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China's Oct steel output declines for sixth straight month, hits 44-month low: CISA

Highlights

Price trends indicate steel demand dropped faster than output

Mills trimming output after operating at loss

China's daily crude steel output has declined for a sixth straight month in October, falling 4.9% on the month and hitting a 44-month low, the China Iron & Steel Association said Nov. 9.

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Industry sources expected China's steel output to fall further in November as some steel mills were already operating at a loss.

However, China's steel prices have continued their downward trend in November, indicating steel demand had dropped faster than the pace of decline in production, the sources added.

CISA estimated China's daily crude steel in October fell 21.4% on the year, to 2.338 million mt/day, which would be the lowest since March 2018.

Despite fast falling steel output, combined finished steel inventories at steel mills and spot markets monitored by CISA dropped by just 0.3% from end-September, to 22.53 million mt.

Some market sources said steel inventories fell at a much slower rate than steel production, because decline in end-user demand, especially in the construction sector, outstripped decline in steel supply.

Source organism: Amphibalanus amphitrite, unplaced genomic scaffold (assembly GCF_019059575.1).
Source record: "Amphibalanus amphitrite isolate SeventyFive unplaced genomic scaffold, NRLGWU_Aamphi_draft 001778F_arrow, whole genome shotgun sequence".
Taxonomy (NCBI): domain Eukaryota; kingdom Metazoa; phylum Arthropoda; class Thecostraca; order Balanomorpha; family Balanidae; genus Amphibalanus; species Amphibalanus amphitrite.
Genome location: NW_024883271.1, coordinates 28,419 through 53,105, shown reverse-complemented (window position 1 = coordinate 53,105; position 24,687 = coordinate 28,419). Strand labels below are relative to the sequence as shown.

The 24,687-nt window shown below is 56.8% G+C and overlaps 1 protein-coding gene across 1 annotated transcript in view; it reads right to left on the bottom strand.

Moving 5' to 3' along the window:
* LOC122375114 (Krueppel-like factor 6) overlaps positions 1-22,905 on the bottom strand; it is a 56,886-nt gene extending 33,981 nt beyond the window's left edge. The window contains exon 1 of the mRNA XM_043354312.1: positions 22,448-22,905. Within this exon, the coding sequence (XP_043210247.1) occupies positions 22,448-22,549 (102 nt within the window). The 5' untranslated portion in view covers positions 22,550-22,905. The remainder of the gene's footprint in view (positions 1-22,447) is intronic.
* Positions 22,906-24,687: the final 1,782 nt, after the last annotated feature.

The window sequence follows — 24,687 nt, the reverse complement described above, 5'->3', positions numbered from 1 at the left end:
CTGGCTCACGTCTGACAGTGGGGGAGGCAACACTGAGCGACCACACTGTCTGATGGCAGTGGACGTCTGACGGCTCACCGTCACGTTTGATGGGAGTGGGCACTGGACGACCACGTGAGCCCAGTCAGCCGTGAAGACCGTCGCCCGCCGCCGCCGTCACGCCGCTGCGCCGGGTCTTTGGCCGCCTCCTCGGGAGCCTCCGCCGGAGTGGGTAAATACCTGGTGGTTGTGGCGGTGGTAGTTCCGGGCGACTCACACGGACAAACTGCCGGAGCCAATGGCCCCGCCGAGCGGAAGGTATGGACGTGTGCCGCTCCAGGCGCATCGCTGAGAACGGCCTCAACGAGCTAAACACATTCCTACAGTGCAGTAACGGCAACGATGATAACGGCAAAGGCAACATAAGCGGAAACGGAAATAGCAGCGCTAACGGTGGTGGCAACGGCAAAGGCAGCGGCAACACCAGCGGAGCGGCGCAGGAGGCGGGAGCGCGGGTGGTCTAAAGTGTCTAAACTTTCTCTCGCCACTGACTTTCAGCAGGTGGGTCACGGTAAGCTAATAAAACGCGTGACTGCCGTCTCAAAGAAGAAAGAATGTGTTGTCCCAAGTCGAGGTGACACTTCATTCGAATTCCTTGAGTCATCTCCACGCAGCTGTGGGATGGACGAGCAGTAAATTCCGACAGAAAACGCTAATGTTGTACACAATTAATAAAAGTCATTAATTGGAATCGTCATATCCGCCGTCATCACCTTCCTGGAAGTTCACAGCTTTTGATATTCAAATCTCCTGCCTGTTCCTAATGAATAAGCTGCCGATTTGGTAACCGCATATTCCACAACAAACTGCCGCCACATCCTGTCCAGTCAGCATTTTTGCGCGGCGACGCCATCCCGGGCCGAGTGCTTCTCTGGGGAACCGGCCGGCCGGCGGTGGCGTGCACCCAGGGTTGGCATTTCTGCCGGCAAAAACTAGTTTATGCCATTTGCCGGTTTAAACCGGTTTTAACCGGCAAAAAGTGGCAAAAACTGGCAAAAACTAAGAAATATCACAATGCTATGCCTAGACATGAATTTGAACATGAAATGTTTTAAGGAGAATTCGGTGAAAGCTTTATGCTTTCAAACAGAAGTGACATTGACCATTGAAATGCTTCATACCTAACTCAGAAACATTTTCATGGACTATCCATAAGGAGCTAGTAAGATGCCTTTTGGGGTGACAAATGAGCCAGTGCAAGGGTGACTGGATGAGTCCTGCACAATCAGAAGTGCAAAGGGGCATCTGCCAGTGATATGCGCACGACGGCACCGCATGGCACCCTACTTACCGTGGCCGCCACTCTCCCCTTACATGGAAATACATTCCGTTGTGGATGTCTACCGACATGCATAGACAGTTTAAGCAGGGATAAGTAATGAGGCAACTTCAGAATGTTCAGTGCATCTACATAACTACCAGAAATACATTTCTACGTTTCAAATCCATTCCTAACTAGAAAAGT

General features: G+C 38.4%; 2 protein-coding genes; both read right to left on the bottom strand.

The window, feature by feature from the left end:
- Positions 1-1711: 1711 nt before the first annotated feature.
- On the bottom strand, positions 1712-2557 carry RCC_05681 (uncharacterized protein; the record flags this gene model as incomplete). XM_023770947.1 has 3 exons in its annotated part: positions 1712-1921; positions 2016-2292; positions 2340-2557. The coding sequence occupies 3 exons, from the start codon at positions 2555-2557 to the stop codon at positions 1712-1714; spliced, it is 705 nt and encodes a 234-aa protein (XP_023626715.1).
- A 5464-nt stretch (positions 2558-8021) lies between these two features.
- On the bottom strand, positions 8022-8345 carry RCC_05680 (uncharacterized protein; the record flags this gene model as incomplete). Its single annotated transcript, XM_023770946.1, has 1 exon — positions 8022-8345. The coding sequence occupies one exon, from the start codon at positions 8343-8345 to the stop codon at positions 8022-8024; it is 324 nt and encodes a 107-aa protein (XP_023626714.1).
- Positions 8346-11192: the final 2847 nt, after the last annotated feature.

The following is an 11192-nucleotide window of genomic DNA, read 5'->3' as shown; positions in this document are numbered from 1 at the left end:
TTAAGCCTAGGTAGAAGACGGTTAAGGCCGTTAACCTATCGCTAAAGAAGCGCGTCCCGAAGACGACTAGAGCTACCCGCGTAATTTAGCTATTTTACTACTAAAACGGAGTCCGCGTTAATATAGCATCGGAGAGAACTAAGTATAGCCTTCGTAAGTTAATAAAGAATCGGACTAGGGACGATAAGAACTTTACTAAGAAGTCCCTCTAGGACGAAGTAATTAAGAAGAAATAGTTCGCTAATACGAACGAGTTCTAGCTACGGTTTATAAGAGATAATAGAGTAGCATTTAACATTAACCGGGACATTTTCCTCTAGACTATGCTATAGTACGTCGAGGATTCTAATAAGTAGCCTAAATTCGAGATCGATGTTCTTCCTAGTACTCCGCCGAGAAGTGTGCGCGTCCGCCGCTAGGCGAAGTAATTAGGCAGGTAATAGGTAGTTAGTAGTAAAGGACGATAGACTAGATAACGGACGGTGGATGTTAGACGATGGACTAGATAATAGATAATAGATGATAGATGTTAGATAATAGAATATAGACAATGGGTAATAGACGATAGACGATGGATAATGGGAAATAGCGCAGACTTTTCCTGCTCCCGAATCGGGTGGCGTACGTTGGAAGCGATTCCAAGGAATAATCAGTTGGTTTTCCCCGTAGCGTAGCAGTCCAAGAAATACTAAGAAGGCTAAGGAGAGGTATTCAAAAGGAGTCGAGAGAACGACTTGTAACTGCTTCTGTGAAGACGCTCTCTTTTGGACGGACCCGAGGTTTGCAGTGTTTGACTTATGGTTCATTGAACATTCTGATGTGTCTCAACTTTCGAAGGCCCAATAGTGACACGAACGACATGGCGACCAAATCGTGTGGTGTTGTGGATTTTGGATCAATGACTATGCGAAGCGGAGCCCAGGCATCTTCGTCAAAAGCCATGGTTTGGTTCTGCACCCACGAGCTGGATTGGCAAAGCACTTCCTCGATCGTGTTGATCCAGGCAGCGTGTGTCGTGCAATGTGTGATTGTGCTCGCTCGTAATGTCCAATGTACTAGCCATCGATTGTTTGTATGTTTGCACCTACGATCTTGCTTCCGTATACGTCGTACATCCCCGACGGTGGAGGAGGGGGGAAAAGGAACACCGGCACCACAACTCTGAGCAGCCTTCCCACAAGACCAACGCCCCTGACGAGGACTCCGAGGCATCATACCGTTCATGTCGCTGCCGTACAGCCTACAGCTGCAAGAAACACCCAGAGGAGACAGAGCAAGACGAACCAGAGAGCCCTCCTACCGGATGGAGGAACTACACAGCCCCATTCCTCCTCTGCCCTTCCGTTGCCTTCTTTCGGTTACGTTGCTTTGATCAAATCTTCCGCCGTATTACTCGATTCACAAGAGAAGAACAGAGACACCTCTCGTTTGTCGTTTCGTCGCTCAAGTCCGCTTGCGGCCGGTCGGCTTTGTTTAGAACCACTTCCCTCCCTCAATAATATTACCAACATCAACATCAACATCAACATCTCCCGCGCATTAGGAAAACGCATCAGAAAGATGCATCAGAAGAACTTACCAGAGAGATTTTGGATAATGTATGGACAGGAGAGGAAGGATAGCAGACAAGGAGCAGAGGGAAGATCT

According to property data provider China Index Academy, the value of financing by China's property developers in October dropped 60% on the month and 75% on the year. China's move to tighten financing in the sector is expected to continue undermine construction steel demand in 2022, some sources added.

Production slows down

Not enough steel demand generated in the domestic market has led some mills to operate at losses since November.

In addition to nationwide steel output cuts required by Beijing to keep China's 2021 crude steel output within 2020 levels, some mills in Shanxi have recently started trimming their pig iron output by more than 20,000 mt/day, in a bid to minimize losses, some traders said.

Shanxi produced 4.747 million mt of pig iron, or 158,000 mt/day, in September.

Meanwhile, although Tangshan city in the Hebei province has recently eased steel-output-cutting measures due to improved air quality, local steelmakers were reluctant to ramp up production due to thin margins or because their operations were running at losses, sources said.

Some sources in northern China said weaker steel output may lend some support to steel prices later in November. But any rebound in steel prices were likely to be limited, as construction steel demand in northern China has already entered off-peak season due to cold winter weather, they said.

Moreover, some sources were closely watching the trend of steel prices, as falling iron ore and coke prices may leave more room for prices to fall further.